OPINION / VIEWPOINT
US is not an anchor of stability for anything anymore: former US intelligence officer
Published: Jan 04, 2023 08:41 PM
Photo: VCG

Photo: VCG

Editor's Note:

From many perspectives, the world is in danger of being drawn into long-term trouble right before our eyes. Greater risk of outbreak of new conflicts bubbles amid a lingering pandemic, the ongoing Russia-Ukraine conflict and the plague of soaring inflation and an energy crisis. Against this complex backdrop, what will 2023 look like? Who should we look toward as the anchor of stability in the world? Global Times (GT) reporters Yu Jincui and Xing Xiaojing recently interviewed Scott Ritter (Ritter), a former US Marine Corps intelligence officer, over these pressing issues. This is the fourth piece of the Global Times series - "Looking for an anchor of stability in 2023."

GT: What's the black swan event in 2022 in your eyes? 

Ritter: The Russian-Ukraine conflict is the black swan event of 2022. I think when we looked at 2021 moving into 2022, there was a lot of talk about the potential of Russian military action against Ukraine. But I believe that many in the West did not think that Russia would actually go through with it. They believed the consequences of a Russian military operation against Ukraine would be so severe and disastrous for Russia that Russia would be deterred from doing this. This is why the greatest emphasis that the West placed on trying to deter Russia wasn't military, but economic, the threat of economic sanctions. 

Another indication that the West was not taking Russia seriously was the absolute failure of the West to undertake anything that can remotely resemble serious diplomacy to seek a diplomatic solution to this problem. Russia made a concerted effort to see the Minsk accords implemented, but this was rejected by the West, by the US, Germany and France, despite the promises of all the leaders of those three nations, to put pressure on Ukraine to accept the Minsk accords. Had the Minsk records been accepted and been implemented in full, there would not have been a war. This was a very simple solution, one that the West did not seek, because I don't believe they thought Russia was serious about a military operation.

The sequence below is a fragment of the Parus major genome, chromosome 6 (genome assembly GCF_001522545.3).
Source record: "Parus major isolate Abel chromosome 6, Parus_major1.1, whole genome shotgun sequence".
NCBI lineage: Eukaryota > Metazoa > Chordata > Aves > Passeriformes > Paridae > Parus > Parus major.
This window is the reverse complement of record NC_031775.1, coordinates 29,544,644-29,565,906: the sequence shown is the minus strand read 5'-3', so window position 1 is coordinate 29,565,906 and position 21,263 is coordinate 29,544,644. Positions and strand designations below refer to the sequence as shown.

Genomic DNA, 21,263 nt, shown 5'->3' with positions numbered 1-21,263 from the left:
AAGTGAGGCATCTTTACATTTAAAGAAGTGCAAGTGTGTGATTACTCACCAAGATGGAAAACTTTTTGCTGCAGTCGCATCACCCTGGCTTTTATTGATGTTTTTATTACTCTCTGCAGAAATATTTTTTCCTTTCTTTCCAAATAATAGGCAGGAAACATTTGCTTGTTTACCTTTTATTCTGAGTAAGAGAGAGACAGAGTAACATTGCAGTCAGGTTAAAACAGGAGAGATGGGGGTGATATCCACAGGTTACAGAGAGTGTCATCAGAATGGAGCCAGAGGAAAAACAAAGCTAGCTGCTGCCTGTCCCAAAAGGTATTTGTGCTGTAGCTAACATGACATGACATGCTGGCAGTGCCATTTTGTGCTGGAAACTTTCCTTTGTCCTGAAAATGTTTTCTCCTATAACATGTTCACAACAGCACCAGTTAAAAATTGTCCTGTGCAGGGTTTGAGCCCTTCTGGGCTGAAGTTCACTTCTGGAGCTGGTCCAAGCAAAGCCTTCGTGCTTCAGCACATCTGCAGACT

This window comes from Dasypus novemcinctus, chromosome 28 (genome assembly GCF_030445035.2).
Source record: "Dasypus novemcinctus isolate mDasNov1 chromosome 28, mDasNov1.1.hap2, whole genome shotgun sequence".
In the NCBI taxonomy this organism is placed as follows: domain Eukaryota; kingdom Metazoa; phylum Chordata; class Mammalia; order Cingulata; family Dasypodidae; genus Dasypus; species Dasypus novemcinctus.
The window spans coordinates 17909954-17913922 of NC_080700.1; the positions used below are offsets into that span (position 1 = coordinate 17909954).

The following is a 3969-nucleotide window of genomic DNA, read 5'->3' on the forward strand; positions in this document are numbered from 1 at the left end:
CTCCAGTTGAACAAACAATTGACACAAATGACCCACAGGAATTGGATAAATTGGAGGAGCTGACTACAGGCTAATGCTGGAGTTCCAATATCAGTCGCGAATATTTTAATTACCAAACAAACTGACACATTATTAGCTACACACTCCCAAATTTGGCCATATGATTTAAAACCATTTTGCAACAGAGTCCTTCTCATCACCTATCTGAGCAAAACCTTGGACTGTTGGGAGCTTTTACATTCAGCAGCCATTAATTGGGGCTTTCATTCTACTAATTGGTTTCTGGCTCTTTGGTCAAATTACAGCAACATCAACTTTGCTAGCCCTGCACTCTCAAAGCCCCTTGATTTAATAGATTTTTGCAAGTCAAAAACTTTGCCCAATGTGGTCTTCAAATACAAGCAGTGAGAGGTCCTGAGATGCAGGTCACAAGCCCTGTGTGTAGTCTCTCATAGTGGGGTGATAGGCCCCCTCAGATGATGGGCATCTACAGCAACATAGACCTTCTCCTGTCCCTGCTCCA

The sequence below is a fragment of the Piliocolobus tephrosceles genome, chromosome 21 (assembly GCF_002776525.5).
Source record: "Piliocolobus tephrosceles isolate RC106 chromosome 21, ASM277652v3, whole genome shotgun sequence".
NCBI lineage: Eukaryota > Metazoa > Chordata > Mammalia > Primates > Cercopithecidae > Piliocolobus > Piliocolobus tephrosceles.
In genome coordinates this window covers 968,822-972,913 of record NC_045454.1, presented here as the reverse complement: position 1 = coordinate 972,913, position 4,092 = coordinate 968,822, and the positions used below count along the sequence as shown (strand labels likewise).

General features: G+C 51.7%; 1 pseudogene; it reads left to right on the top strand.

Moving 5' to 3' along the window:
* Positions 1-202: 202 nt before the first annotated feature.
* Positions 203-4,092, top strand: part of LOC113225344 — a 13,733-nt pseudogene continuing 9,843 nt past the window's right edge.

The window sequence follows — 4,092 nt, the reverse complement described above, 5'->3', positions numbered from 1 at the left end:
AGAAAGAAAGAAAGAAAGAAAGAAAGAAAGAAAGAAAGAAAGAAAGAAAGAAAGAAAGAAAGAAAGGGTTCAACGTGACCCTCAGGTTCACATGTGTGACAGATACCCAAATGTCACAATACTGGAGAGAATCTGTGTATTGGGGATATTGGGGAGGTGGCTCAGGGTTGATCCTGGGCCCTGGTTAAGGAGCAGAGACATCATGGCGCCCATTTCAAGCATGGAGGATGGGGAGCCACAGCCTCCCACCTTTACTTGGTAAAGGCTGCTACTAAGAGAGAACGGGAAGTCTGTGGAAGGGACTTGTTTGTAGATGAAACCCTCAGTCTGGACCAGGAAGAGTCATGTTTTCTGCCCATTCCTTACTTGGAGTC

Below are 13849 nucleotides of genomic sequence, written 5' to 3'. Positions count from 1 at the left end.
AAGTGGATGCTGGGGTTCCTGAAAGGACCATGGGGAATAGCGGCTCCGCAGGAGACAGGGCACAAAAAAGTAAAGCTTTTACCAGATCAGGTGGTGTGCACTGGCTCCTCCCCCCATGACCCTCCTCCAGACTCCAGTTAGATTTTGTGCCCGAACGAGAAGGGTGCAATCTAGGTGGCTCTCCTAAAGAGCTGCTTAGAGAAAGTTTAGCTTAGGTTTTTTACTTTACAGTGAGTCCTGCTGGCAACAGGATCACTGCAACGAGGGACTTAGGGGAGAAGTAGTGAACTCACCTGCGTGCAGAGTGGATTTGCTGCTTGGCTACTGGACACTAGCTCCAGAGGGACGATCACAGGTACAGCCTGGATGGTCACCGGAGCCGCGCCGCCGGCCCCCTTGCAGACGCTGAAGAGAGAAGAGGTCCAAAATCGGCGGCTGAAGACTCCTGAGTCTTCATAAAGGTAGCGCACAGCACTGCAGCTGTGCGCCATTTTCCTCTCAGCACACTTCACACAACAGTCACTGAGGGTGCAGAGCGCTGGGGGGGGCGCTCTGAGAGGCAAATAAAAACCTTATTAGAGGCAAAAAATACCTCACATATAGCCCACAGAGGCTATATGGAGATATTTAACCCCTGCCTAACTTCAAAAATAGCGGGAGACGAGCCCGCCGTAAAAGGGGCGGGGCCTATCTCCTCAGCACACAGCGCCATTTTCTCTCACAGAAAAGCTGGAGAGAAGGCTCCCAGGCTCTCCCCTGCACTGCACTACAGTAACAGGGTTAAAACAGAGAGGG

Likewise, in December, when Russia provided the West with two draft treaties, one to NATO, one to the US outlining their concerns about the need for a new European security framework. If the West would only read this and sit down and talk with Russia, that a conflict could be avoided. 

We now know that neither Ukraine, Germany, nor France was ever serious about Minsk, that they were only using it as a sham, as a cover to build a NATO army capable of solving the Donbas problem militarily. And the Russian attack preempted the Western plans. I think this is why it is the black swan event. It's an event that nobody really anticipated. And when it occurred, it shook up the entire world. There is not a single part of the world that has not been affected by this conflict. China has been affected by this conflict. Asia has been affected by this conflict, South America, Africa, Europe, the US, the entire globe has been affected by this conflict. 

GT:What implications does the Russia-Ukraine conflict have for 2023? 

Ritter: First, no longer can the West, NATO and the US be described as the bully who no one dares to stand up to. Russia has stood up to the bully. Russia has sent a signal that there are limits to what a major power can accept when it comes to the irresponsible actions of the West. Nobody thought Russia could survive this long. The main feeling was that Russia's economy would collapse, that the economic sanctions would bring Russia into economic ruin, and that this would create domestic political turmoil that could see Vladimir Putin's government overthrown. The West has never been more wrong than they were on that.